On April 22, 1999, a black employee of an automotive plant sued the owner and its manager in the U.S. District Court for the District of Colorado, Judge Edward W. Nottingham, for failing to prevent racial discrimination by other workers, in violation of Title VII, 42 U.S.C. § 1981, and state law.
Specifically, Plaintiff claimed he was the only black employee among 65 employees at the factory. Other employees shunned him, referred to him as "nigger," and intimidated him in various ways. When the plaintiff found a black doll with a noose around it in his locker, he quit his position out of fear. He claimed that supervisors, were aware of discrimination and in fact witnessed it yet did not discipline the other employees. He claimed discrimination, ethnic intimidation, and constructive discharge in violation of Title VII of the Civil Rights Act of 1964, 42 U.S.C. § 2000e, et seq. (against the company only); 42 U.S.C. § 1981; Colorado Revised Statutes §§ 18-2-121(2) and 13-21-106.5; and Intentional Infliction of Emotional Distress against 10 "Doe" defendants. The plaintiff sought a declaratory judgment, back pay, front pay, benefits, compensatory damages, punitive damages, and attorneys' fees and costs.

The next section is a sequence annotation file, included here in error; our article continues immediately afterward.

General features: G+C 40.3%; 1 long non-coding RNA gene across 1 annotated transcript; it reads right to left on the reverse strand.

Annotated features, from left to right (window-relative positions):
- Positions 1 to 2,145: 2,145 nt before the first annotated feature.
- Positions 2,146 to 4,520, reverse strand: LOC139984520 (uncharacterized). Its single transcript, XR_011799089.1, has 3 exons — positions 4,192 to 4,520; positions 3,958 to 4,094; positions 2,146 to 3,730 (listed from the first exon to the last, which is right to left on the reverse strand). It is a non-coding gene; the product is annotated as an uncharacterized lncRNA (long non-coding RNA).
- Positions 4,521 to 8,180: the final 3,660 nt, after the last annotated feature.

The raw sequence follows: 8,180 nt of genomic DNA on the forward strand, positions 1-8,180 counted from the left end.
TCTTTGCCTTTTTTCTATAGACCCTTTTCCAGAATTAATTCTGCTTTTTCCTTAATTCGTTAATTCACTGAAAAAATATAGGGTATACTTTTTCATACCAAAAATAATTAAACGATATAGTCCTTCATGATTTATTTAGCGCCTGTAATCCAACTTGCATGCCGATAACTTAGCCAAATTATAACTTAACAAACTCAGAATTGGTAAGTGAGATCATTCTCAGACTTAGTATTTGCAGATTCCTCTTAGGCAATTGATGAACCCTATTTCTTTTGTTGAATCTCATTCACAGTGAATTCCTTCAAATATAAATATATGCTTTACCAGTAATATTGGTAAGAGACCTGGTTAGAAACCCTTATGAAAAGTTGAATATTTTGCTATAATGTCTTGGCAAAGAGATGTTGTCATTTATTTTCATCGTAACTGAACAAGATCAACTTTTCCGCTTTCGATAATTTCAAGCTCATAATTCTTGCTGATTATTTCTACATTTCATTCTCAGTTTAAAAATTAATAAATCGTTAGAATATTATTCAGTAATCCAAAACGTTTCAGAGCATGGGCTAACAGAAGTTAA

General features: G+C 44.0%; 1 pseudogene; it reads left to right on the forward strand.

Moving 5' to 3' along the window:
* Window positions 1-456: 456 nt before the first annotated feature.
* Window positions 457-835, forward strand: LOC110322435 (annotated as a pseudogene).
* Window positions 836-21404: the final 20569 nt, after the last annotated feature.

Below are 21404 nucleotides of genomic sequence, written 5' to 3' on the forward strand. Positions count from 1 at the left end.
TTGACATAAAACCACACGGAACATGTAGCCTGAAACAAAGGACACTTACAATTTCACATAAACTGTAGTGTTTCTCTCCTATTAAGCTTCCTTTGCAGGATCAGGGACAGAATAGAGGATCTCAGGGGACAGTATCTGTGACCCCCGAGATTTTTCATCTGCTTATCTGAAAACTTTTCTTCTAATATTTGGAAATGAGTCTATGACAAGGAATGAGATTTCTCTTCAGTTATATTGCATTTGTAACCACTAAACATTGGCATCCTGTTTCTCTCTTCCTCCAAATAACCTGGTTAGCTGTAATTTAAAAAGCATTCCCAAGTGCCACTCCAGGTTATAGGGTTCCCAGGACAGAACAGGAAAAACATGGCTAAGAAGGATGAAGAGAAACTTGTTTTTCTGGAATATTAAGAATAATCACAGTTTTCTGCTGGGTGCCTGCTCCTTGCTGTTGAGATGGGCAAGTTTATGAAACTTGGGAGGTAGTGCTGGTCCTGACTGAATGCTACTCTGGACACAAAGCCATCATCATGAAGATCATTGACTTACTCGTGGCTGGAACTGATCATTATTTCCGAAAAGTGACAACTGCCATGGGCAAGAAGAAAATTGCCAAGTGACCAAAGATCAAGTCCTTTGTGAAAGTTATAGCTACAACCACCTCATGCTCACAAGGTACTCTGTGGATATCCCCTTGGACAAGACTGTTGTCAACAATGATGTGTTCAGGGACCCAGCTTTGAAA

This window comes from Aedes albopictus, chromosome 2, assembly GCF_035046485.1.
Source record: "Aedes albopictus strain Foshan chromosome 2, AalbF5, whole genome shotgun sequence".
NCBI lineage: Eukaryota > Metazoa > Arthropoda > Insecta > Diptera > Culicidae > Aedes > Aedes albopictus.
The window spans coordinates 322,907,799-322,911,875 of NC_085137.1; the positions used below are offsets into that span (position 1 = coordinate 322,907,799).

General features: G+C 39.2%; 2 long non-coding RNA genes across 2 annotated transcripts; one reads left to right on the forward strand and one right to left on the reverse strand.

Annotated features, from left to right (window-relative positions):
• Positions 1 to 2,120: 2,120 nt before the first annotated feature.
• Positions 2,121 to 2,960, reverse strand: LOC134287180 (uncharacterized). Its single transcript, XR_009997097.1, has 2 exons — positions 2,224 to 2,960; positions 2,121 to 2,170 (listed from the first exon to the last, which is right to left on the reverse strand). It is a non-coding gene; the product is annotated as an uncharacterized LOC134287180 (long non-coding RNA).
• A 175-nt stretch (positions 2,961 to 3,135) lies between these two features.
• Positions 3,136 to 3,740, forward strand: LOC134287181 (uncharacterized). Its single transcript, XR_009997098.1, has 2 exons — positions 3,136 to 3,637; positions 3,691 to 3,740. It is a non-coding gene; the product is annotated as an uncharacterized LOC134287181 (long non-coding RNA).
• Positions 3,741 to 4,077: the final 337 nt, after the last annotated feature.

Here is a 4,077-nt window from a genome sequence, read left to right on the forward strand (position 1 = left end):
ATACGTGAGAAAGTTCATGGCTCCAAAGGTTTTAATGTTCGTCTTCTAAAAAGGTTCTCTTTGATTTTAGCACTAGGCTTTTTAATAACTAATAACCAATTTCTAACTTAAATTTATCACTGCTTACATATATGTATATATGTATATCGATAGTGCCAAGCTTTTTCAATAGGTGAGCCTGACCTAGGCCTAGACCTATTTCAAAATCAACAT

On December 1, 1999, the court granted a stipulated motion to dismiss with prejudice the supervisor defendant from the case. On June 29, 2000, the court dispensed with both parties' motions for summary judgment. Goodman v. Timpte,
2000 WL 34507333, No. 99-795 (D. Colo. Jun. 29, 2000). The Court granted the defendants' motion in part as to the plaintiff's third claim for ethnic intimidation. It denied the motion in all other respects. The court also denied the plaintiff's motion for partial summary judgment and dismissed his claims against the unidentified plaintiffs and the fourth claim for intentional infliction of emotional distress.
On October 30, 2000, the court dismissed the case with prejudice, after a stipulated motion. It appears the parties reached a settlement, although an agreement is not publicly available. This is the last entry on the docket.Eric Weiler - 07/01/2010